The ship itself was about as close to luxury as could be found for an ocean-going vessel. There was a separate dining room for guests and each had his own fully appointed cabin. Disconcerting was how Catherine felt about the sounds coming from the hold below—the horses were fed hay and something to keep them calm, but they still neighed occasionally or stamped around. She had wanted to go see them, but her uncle forbade it, saying it was no place for her.

     Catherine had not failed to notice that there were soldiers on board, or that the ship was armed with cannons. Pirates, she'd been told, were a serious threat, and since this was the ambassador's ship, likely pirates might see the opportunity for ransom. Catherine prayed that Francis' ship had made it safely to port. She didn't know if it had been unarmed or not.

     She realized at some point after settling into her own tiny, private cabin, that she was the only woman on the ship. There was no maid to help her or to make her feel less vulnerable. Only her uncle's presence reassured her. He would make sure no one took advantage of her, she knew that, but it would have been so much better had Francis been there. If only she knew he had made it back safely!

     They voyage for Catherine was tedious. She never felt inclined to be sick, though Señor Segovia spent a lot of time bending over the rails, as did a few other passengers. She saw their pale, waxen faces, their eyes, which looked only out to sea, and their progressing weakness as the days on ship passed. That is what happens to Francis out here, she thought often, feeling sympathy for them because she held so much for Francis.

     She asked the captain how long it took for someone to get over the sickness and if that person would become sick again after a prolonged stay on land. The answer made her heart go out to Francis. In all likelihood, he was as ill the second time as he had been the first. I would've taken care of you, my love, she thought. I would have bathed your face with a cool cloth, eased your sickness in whatever way I could.

     Thinking of him passed many of the long hours she spent down below. Her time on deck was limited to fair weather days and less violent seas. The motion of the ship became a kind of comfort to her, a regular rhythm she could count on, though she heard many of those who were sick say how badly they wanted the motion to stop. That must have been how Francis felt. God bless him, she thought, I would never ask a voyage of him if this is how he suffers.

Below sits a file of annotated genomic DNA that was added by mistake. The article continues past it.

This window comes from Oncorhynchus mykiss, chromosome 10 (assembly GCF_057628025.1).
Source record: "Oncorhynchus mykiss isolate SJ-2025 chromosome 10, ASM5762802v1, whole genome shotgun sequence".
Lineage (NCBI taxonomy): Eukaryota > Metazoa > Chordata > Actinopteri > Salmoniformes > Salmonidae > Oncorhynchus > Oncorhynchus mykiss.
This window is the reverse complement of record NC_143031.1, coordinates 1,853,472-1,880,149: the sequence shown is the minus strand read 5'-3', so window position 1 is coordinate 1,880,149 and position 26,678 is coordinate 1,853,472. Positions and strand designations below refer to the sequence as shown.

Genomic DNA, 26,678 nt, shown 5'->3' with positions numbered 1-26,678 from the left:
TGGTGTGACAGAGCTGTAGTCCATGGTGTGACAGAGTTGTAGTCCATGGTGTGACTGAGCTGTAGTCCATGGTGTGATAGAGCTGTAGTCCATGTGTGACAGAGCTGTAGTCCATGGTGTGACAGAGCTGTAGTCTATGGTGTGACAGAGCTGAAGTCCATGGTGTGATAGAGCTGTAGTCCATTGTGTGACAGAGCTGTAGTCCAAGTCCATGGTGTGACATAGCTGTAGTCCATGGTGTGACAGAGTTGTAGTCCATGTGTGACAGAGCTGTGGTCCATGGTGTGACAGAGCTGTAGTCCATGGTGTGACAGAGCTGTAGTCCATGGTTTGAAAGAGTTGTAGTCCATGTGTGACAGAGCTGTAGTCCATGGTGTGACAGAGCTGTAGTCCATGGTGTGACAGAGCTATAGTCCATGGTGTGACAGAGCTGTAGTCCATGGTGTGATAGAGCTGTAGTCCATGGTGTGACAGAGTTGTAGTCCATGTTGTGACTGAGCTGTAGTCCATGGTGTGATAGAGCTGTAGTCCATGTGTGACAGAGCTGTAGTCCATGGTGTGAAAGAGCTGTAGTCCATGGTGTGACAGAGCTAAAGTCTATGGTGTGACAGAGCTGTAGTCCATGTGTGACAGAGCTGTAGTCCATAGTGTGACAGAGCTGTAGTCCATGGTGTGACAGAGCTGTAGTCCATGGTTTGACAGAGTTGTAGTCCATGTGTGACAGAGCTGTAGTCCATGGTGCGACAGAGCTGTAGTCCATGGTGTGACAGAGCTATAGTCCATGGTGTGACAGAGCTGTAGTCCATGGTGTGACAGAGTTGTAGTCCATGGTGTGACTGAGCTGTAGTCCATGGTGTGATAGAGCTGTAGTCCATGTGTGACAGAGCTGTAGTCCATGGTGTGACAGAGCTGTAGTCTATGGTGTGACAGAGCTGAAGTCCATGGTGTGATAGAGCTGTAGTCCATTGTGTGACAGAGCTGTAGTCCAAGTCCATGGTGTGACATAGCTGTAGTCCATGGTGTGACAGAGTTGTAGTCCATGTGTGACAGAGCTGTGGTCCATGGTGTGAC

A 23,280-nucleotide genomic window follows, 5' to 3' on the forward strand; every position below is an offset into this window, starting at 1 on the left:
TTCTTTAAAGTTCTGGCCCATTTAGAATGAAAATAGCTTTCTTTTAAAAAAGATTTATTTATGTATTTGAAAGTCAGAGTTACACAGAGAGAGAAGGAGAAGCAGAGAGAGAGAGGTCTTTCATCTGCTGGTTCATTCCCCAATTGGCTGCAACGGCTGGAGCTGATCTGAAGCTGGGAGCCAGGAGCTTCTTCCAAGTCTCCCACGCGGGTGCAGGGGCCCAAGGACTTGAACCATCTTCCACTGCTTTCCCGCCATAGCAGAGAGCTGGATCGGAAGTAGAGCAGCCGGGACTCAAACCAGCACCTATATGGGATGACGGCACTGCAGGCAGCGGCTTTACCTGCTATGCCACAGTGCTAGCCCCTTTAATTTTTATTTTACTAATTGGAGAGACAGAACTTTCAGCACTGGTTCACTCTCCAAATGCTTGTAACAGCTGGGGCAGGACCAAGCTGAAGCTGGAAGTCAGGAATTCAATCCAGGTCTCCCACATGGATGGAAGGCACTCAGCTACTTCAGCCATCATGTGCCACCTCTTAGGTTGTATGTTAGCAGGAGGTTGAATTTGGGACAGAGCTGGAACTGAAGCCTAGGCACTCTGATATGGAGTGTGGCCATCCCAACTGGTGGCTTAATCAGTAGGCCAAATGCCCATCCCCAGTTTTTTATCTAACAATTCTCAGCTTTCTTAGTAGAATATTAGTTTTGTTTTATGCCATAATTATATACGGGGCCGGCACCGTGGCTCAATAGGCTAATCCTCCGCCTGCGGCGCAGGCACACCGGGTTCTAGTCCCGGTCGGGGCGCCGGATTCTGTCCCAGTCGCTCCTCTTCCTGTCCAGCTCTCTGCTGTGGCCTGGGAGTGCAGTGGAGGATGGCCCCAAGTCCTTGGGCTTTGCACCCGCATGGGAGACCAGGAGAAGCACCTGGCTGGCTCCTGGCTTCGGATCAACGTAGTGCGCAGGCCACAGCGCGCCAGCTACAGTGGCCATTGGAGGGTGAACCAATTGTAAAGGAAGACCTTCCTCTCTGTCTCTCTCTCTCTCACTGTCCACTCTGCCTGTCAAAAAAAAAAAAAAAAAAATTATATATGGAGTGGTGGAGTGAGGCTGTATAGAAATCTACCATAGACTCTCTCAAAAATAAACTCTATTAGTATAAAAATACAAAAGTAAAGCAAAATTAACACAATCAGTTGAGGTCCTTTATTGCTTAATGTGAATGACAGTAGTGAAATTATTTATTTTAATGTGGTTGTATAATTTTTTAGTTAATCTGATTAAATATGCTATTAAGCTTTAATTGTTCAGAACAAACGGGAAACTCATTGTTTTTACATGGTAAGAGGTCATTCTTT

She had only one day with a dark mood, and it didn't matter that she spent it in her cabin, in the close, cold air. She stared at her single candle and wept, feeling desolate and alone. She convinced herself that Francis would not want her after all, that he would find some suitable English girl to marry. And she was afraid of more than that, of being the only woman on the ship, of feeling apart and different in England. They would laugh at her English pronunciation, her tastes, her clothing—she would not be welcome at all. She would find herself alone in a strange country with no one to take care of her. And there was no comfort to be had. She cried herself to sleep, telling her uncle when he knocked on her door that she was not hungry and to go away.

     It wasn't until the next morning when she woke with her stomach growling, that she felt better. Of course he had known what was going on. He had been through it with his wife more than once, and he'd seen Catherine that way, too.

     She was standing on deck when someone pointed out a far shore, visible as only a dark grey hill, and said it was England. Her heart made a sudden start. Francis! He was there, somewhere.

     They were in sight of England all day long. It was cold here, but the fine mist that had been blowing in the morning had stopped, leaving only low clouds and a stiff northerly wind. Each time Catherine looked to the far shore she thought they would begin to turn in, though she schooled herself from asking why they did not. But finally, she could bear it no longer and asked the first mate how much farther would it be.

     "Another hour yet. We will make it before sunset."

     She nodded. "Thank you." She then found her uncle on deck and told him what she'd learned. They both went below to dress. Catherine knew that she would need to make a good impression on anyone who happened to greet them. She put on one of her finest dresses with full compliment of supports under the skirt, and an ornate headdress. The material was of dark blue with gold details and a deep lavender inside the splits and pleats. She had no one to help her, and her hair did not want to stay under the headdress. It was difficult to manage without a maid to either do it for her, or hold the mirror up so she could see what she was doing. She managed the headdress after some time, and hastily packed up the trunk with everything she had brought out. Her hands were a little unsteady with excitement. Francis! she thought, I'm going to see Francis!